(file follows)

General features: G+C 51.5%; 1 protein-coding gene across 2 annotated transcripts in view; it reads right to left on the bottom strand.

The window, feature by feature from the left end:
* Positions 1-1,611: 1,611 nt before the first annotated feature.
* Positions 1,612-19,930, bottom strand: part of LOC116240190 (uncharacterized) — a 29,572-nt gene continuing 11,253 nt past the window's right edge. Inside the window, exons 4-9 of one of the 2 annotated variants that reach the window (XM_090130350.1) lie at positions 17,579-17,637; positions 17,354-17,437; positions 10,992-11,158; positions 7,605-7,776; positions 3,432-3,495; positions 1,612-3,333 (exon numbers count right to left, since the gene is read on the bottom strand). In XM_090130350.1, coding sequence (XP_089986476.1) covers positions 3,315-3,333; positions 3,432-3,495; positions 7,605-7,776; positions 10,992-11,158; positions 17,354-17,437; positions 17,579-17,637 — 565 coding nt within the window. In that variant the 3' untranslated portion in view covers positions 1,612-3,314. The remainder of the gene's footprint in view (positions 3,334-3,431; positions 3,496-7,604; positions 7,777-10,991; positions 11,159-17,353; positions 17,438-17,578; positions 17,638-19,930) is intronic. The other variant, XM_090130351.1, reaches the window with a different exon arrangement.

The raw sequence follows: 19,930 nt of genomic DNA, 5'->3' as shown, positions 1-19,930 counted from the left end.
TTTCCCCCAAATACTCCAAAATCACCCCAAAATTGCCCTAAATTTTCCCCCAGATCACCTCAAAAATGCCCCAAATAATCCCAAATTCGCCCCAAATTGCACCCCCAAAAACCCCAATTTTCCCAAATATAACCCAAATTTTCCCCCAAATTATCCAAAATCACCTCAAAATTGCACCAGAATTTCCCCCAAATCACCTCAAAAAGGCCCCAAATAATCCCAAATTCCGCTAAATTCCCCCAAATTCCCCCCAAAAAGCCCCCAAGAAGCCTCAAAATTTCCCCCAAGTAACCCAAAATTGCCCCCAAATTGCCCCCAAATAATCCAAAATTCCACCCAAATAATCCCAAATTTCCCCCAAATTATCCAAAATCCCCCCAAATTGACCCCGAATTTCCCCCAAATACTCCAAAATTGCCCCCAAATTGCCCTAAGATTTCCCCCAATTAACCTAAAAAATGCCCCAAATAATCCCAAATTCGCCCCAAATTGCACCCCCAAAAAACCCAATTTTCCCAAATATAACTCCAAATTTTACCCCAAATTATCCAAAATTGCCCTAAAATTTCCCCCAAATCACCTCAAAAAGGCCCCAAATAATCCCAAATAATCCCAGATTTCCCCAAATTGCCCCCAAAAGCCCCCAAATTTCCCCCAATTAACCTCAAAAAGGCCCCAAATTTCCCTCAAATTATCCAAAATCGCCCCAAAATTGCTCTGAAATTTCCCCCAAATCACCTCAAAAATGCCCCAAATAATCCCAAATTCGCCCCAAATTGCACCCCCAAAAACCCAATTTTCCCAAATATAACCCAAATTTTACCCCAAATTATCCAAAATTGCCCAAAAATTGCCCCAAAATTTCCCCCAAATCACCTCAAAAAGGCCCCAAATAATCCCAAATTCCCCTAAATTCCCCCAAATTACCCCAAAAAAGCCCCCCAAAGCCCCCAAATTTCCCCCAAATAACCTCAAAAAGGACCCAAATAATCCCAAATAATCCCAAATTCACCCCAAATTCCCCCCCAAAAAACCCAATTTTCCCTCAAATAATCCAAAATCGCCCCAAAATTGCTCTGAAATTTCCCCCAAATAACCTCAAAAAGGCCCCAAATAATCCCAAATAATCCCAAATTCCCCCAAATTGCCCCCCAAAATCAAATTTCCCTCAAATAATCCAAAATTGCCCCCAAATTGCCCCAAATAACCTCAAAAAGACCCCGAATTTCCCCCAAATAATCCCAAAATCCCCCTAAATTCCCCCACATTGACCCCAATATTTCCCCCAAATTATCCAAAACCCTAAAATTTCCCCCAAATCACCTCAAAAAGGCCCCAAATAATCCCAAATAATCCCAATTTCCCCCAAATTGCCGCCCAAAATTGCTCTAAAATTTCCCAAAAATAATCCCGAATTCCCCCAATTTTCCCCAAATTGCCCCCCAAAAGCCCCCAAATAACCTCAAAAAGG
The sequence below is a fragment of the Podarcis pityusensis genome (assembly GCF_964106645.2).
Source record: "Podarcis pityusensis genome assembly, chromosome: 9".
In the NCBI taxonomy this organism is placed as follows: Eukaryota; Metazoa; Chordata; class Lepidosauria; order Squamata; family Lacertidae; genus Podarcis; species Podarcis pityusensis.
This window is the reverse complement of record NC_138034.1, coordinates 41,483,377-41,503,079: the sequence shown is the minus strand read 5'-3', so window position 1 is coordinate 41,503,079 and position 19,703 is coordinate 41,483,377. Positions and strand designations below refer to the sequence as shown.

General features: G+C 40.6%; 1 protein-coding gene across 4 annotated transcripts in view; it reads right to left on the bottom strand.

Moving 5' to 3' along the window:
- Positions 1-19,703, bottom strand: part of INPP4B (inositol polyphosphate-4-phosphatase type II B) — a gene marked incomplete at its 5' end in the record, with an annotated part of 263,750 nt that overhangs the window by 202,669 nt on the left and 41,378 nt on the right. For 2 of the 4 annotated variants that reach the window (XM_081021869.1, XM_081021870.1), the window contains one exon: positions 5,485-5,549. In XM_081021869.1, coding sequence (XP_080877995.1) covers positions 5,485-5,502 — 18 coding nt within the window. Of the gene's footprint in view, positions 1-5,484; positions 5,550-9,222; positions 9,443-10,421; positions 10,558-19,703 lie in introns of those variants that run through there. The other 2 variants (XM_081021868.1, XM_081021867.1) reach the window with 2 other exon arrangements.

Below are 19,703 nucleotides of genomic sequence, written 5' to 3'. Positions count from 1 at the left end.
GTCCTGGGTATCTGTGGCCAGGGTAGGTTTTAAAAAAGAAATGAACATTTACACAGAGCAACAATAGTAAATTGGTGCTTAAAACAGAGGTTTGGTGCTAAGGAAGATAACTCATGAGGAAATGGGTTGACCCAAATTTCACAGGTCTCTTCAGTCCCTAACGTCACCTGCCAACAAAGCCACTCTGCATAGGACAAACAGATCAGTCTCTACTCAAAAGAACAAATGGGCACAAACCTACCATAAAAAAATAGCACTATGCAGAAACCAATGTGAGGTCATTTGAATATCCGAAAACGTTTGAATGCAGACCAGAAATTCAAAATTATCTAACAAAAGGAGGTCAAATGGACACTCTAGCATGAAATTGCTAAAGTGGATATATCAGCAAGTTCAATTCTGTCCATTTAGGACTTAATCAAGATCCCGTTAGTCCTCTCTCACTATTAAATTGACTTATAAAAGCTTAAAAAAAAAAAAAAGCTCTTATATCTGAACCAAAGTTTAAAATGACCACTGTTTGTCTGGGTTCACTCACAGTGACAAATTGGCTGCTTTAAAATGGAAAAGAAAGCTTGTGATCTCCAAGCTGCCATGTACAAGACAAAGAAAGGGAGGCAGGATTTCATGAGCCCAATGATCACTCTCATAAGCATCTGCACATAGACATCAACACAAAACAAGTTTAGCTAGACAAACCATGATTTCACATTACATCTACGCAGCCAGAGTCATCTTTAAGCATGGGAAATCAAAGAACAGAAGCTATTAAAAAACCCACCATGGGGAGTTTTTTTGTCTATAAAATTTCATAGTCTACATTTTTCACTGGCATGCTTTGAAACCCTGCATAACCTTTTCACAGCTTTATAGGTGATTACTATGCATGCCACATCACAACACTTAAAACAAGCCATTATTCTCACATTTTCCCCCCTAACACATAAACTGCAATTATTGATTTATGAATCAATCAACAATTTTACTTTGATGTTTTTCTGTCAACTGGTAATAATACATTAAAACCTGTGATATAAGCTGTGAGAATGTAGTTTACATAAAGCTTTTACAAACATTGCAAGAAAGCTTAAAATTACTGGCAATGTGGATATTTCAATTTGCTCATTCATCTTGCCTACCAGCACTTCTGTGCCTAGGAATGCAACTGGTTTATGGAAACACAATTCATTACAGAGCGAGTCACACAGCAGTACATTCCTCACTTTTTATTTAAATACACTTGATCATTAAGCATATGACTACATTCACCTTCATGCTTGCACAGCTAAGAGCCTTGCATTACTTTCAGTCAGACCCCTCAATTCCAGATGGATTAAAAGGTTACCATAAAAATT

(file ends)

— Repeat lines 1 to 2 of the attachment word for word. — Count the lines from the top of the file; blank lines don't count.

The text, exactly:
General features: G+C 51.5%; 1 protein-coding gene across 2 annotated transcripts in view; it reads right to left on the bottom strand.

The window, feature by feature from the left end: